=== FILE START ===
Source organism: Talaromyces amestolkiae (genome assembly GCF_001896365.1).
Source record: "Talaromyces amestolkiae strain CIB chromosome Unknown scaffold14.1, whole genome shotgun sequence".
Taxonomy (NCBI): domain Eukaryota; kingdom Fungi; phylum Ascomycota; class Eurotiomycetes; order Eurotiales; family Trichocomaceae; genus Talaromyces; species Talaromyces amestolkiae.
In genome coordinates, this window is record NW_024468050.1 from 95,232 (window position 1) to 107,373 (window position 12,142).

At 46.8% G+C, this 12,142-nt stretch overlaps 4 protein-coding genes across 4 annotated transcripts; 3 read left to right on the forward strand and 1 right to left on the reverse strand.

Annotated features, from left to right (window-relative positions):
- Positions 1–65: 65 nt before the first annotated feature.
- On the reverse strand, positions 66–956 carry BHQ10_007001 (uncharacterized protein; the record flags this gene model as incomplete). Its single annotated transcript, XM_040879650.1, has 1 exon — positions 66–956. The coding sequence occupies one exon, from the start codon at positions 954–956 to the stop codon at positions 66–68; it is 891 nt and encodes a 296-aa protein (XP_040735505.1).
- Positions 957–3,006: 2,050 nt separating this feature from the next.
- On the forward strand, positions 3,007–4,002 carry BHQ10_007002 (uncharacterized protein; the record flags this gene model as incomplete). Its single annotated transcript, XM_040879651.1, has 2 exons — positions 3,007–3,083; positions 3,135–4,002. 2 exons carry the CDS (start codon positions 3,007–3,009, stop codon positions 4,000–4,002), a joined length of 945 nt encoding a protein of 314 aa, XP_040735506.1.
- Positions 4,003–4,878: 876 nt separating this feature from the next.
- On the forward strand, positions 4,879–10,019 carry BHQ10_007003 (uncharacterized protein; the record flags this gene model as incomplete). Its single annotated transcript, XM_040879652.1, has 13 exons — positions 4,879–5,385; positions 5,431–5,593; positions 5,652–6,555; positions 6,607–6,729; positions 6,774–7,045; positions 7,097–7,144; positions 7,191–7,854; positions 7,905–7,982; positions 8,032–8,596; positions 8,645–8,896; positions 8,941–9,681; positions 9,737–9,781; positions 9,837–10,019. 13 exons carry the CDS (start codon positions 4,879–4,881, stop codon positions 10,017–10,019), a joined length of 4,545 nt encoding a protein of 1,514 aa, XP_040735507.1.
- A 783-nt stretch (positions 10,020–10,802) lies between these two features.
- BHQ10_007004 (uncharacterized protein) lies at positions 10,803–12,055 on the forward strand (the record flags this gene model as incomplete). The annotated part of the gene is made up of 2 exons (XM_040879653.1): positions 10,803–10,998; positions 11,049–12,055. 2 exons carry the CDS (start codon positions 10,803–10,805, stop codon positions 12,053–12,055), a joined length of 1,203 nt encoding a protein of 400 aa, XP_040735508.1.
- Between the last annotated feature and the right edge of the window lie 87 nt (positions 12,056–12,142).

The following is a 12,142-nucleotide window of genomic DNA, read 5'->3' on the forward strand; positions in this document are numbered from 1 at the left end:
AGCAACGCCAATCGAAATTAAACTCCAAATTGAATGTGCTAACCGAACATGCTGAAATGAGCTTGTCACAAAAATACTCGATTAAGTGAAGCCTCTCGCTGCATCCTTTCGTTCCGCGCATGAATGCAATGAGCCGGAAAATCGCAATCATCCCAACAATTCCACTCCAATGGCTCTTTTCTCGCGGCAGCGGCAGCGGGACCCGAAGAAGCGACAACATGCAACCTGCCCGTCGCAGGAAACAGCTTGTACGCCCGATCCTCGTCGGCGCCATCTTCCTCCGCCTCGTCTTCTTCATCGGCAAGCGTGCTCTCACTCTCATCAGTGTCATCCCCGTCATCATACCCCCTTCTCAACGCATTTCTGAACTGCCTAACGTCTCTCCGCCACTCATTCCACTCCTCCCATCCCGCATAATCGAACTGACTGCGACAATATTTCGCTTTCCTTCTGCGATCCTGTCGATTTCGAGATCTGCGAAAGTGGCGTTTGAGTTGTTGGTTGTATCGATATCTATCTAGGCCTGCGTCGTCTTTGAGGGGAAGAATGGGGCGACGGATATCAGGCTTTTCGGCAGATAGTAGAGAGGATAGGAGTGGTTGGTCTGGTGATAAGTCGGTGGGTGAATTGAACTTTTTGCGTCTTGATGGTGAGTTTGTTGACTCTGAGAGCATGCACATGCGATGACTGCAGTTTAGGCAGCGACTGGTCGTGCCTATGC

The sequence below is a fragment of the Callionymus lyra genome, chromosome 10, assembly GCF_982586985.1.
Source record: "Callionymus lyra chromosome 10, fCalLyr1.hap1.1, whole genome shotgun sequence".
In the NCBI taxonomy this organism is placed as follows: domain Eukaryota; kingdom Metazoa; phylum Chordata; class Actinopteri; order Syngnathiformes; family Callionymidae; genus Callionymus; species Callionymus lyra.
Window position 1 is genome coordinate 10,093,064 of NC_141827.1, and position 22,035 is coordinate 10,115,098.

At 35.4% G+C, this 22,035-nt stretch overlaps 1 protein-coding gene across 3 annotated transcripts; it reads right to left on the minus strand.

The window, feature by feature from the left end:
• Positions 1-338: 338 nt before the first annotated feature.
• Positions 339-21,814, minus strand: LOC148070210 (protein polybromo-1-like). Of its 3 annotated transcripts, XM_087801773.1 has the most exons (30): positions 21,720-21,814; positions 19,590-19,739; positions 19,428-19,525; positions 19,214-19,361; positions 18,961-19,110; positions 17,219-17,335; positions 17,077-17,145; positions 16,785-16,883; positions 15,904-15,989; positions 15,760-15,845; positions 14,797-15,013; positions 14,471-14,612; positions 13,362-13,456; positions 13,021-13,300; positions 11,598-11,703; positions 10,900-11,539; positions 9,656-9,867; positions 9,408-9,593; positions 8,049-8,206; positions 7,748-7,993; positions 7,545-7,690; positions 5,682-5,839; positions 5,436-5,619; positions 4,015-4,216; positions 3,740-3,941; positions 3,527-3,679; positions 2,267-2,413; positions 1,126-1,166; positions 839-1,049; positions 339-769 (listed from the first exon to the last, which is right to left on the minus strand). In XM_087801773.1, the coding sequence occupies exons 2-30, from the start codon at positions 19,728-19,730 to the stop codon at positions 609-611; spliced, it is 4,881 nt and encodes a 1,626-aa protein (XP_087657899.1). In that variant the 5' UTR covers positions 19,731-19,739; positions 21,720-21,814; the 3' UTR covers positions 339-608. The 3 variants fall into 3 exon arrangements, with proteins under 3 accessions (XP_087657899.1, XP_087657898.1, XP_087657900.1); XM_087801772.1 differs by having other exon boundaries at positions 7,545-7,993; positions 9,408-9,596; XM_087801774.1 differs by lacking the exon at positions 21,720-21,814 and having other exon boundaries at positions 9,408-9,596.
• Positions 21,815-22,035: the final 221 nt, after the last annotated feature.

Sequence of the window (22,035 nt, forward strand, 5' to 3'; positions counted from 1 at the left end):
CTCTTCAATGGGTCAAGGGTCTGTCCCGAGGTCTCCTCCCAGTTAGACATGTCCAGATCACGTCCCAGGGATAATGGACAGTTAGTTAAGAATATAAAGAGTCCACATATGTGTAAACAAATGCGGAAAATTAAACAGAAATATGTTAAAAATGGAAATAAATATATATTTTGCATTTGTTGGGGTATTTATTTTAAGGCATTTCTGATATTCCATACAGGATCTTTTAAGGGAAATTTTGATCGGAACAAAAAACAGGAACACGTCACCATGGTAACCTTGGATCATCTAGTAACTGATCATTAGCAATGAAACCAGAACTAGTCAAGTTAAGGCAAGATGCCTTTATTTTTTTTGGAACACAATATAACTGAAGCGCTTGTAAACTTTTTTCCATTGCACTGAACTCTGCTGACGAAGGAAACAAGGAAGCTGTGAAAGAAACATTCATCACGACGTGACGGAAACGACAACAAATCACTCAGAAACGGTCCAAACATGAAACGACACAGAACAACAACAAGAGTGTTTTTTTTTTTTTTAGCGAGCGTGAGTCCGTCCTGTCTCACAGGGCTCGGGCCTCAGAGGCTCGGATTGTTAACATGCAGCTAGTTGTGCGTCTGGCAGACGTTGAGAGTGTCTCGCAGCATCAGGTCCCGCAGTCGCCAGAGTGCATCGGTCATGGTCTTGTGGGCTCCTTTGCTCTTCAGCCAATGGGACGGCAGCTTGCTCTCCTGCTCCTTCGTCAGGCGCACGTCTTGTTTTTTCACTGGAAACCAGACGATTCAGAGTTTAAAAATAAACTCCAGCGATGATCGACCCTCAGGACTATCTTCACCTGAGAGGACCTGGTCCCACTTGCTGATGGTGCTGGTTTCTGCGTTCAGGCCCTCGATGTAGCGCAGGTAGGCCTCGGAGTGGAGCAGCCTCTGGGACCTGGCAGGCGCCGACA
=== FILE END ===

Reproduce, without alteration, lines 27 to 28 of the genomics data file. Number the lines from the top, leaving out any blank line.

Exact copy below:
Sequence of the window (22,035 nt, forward strand, 5' to 3'; positions counted from 1 at the left end):
CTCTTCAATGGGTCAAGGGTCTGTCCCGAGGTCTCCTCCCAGTTAGACATGTCCAGATCACGTCCCAGGGATAATGGACAGTTAGTTAAGAATATAAAGAGTCCACATATGTGTAAACAAATGCGGAAAATTAAACAGAAATATGTTAAAAATGGAAATAAATATATATTTTGCATTTGTTGGGGTATTTATTTTAAGGCATTTCTGATATTCCATACAGGATCTTTTAAGGGAAATTTTGATCGGAACAAAAAACAGGAACACGTCACCATGGTAACCTTGGATCATCTAGTAACTGATCATTAGCAATGAAACCAGAACTAGTCAAGTTAAGGCAAGATGCCTTTATTTTTTTTGGAACACAATATAACTGAAGCGCTTGTAAACTTTTTTCCATTGCACTGAACTCTGCTGACGAAGGAAACAAGGAAGCTGTGAAAGAAACATTCATCACGACGTGACGGAAACGACAACAAATCACTCAGAAACGGTCCAAACATGAAACGACACAGAACAACAACAAGAGTGTTTTTTTTTTTTTTAGCGAGCGTGAGTCCGTCCTGTCTCACAGGGCTCGGGCCTCAGAGGCTCGGATTGTTAACATGCAGCTAGTTGTGCGTCTGGCAGACGTTGAGAGTGTCTCGCAGCATCAGGTCCCGCAGTCGCCAGAGTGCATCGGTCATGGTCTTGTGGGCTCCTTTGCTCTTCAGCCAATGGGACGGCAGCTTGCTCTCCTGCTCCTTCGTCAGGCGCACGTCTTGTTTTTTCACTGGAAACCAGACGATTCAGAGTTTAAAAATAAACTCCAGCGATGATCGACCCTCAGGACTATCTTCACCTGAGAGGACCTGGTCCCACTTGCTGATGGTGCTGGTTTCTGCGTTCAGGCCCTCGATGTAGCGCAGGTAGGCCTCGGAGTGGAGCAGCCTCTGGGACCTGGCAGGCGCCGACA